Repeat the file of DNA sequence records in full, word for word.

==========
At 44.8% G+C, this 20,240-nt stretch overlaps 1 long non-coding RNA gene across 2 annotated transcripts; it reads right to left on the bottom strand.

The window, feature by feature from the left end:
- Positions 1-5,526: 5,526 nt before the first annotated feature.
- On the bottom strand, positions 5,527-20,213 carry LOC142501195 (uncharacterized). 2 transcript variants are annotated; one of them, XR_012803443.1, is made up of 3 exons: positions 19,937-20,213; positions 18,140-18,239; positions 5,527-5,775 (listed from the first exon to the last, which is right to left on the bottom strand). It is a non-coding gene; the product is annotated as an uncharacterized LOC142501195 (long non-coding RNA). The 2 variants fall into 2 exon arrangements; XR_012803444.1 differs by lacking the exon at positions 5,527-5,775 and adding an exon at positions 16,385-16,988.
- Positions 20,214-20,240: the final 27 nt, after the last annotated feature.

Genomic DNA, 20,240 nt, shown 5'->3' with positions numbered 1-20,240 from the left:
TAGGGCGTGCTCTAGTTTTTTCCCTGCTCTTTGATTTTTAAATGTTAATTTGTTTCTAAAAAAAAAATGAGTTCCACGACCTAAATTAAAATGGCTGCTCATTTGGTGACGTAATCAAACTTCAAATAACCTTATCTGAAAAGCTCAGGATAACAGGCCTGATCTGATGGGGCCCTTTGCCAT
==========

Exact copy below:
At 44.8% G+C, this 20,240-nt stretch overlaps 1 long non-coding RNA gene across 2 annotated transcripts; it reads right to left on the bottom strand.

The window, feature by feature from the left end:
- Positions 1-5,526: 5,526 nt before the first annotated feature.
- On the bottom strand, positions 5,527-20,213 carry LOC142501195 (uncharacterized). 2 transcript variants are annotated; one of them, XR_012803443.1, is made up of 3 exons: positions 19,937-20,213; positions 18,140-18,239; positions 5,527-5,775 (listed from the first exon to the last, which is right to left on the bottom strand). It is a non-coding gene; the product is annotated as an uncharacterized LOC142501195 (long non-coding RNA). The 2 variants fall into 2 exon arrangements; XR_012803444.1 differs by lacking the exon at positions 5,527-5,775 and adding an exon at positions 16,385-16,988.
- Positions 20,214-20,240: the final 27 nt, after the last annotated feature.

Genomic DNA, 20,240 nt, shown 5'->3' with positions numbered 1-20,240 from the left:
TAGGGCGTGCTCTAGTTTTTTCCCTGCTCTTTGATTTTTAAATGTTAATTTGTTTCTAAAAAAAAAATGAGTTCCACGACCTAAATTAAAATGGCTGCTCATTTGGTGACGTAATCAAACTTCAAATAACCTTATCTGAAAAGCTCAGGATAACAGGCCTGATCTGATGGGGCCCTTTGCCAT